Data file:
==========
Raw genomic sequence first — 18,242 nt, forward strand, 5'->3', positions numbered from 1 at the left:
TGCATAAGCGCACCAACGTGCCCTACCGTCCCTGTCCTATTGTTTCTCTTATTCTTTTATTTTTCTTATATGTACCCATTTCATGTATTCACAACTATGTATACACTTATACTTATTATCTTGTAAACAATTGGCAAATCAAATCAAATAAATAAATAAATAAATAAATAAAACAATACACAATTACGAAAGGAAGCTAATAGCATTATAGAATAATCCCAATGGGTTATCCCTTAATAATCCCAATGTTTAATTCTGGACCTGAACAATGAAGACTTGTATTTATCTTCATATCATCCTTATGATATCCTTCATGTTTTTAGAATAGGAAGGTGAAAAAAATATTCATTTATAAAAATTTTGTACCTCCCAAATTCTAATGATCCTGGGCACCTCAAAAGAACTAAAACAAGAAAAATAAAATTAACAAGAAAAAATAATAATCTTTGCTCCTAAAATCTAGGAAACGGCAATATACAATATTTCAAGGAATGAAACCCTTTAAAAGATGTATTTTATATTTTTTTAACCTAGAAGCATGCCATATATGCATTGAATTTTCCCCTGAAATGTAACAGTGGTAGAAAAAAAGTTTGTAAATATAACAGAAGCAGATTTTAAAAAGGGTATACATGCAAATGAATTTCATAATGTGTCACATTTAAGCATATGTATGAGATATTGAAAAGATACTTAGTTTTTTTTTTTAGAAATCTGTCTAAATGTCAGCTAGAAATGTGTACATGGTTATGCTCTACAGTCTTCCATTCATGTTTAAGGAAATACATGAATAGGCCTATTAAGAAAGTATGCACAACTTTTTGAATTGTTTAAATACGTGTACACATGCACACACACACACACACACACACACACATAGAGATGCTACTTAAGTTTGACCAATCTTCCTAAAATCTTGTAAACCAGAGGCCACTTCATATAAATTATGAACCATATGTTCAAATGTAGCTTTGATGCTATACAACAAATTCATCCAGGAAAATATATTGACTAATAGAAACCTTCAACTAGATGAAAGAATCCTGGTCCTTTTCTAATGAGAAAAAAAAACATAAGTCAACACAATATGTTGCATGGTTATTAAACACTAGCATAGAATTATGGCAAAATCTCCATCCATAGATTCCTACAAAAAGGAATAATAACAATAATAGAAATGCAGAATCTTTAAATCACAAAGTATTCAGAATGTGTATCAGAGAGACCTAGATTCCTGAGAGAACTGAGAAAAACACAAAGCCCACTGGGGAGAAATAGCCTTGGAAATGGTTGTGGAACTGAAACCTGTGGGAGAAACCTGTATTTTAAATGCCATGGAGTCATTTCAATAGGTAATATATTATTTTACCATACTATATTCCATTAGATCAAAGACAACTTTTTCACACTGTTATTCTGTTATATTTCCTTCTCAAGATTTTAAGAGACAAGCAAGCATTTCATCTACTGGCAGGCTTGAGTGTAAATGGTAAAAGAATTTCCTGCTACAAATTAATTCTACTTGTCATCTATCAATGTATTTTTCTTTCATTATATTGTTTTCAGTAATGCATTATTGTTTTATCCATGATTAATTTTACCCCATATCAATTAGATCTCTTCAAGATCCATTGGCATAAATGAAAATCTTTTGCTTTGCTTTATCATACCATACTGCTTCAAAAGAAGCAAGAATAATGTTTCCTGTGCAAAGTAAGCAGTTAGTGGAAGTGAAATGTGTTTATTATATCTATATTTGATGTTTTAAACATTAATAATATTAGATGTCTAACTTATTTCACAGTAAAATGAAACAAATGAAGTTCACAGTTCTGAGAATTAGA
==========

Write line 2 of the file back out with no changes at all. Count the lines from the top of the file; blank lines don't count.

TGCATAAGCGCACCAACGTGCCCTACCGTCCCTGTCCTATTGTTTCTCTTATTCTTTTATTTTTCTTATATGTACCCATTTCATGTATTCACAACTATGTATACACTTATACTTATTATCTTGTAAACAATTGGCAAATCAAATCAAATAAATAAATAAATAAATAAATAAAACAATACACAATTACGAAAGGAAGCTAATAGCATTATAGAATAATCCCAATGGGTTATCCCTTAATAATCCCAATGTTTAATTCTGGACCTGAACAATGAAGACTTGTATTTATCTTCATATCATCCTTATGATATCCTTCATGTTTTTAGAATAGGAAGGTGAAAAAAATATTCATTTATAAAAATTTTGTACCTCCCAAATTCTAATGATCCTGGGCACCTCAAAAGAACTAAAACAAGAAAAATAAAATTAACAAGAAAAAATAATAATCTTTGCTCCTAAAATCTAGGAAACGGCAATATACAATATTTCAAGGAATGAAACCCTTTAAAAGATGTATTTTATATTTTTTTAACCTAGAAGCATGCCATATATGCATTGAATTTTCCCCTGAAATGTAACAGTGGTAGAAAAAAAGTTTGTAAATATAACAGAAGCAGATTTTAAAAAGGGTATACATGCAAATGAATTTCATAATGTGTCACATTTAAGCATATGTATGAGATATTGAAAAGATACTTAGTTTTTTTTTTTAGAAATCTGTCTAAATGTCAGCTAGAAATGTGTACATGGTTATGCTCTACAGTCTTCCATTCATGTTTAAGGAAATACATGAATAGGCCTATTAAGAAAGTATGCACAACTTTTTGAATTGTTTAAATACGTGTACACATGCACACACACACACACACACACACACACATAGAGATGCTACTTAAGTTTGACCAATCTTCCTAAAATCTTGTAAACCAGAGGCCACTTCATATAAATTATGAACCATATGTTCAAATGTAGCTTTGATGCTATACAACAAATTCATCCAGGAAAATATATTGACTAATAGAAACCTTCAACTAGATGAAAGAATCCTGGTCCTTTTCTAATGAGAAAAAAAAACATAAGTCAACACAATATGTTGCATGGTTATTAAACACTAGCATAGAATTATGGCAAAATCTCCATCCATAGATTCCTACAAAAAGGAATAATAACAATAATAGAAATGCAGAATCTTTAAATCACAAAGTATTCAGAATGTGTATCAGAGAGACCTAGATTCCTGAGAGAACTGAGAAAAACACAAAGCCCACTGGGGAGAAATAGCCTTGGAAATGGTTGTGGAACTGAAACCTGTGGGAGAAACCTGTATTTTAAATGCCATGGAGTCATTTCAATAGGTAATATATTATTTTACCATACTATATTCCATTAGATCAAAGACAACTTTTTCACACTGTTATTCTGTTATATTTCCTTCTCAAGATTTTAAGAGACAAGCAAGCATTTCATCTACTGGCAGGCTTGAGTGTAAATGGTAAAAGAATTTCCTGCTACAAATTAATTCTACTTGTCATCTATCAATGTATTTTTCTTTCATTATATTGTTTTCAGTAATGCATTATTGTTTTATCCATGATTAATTTTACCCCATATCAATTAGATCTCTTCAAGATCCATTGGCATAAATGAAAATCTTTTGCTTTGCTTTATCATACCATACTGCTTCAAAAGAAGCAAGAATAATGTTTCCTGTGCAAAGTAAGCAGTTAGTGGAAGTGAAATGTGTTTATTATATCTATATTTGATGTTTTAAACATTAATAATATTAGATGTCTAACTTATTTCACAGTAAAATGAAACAAATGAAGTTCACAGTTCTGAGAATTAGA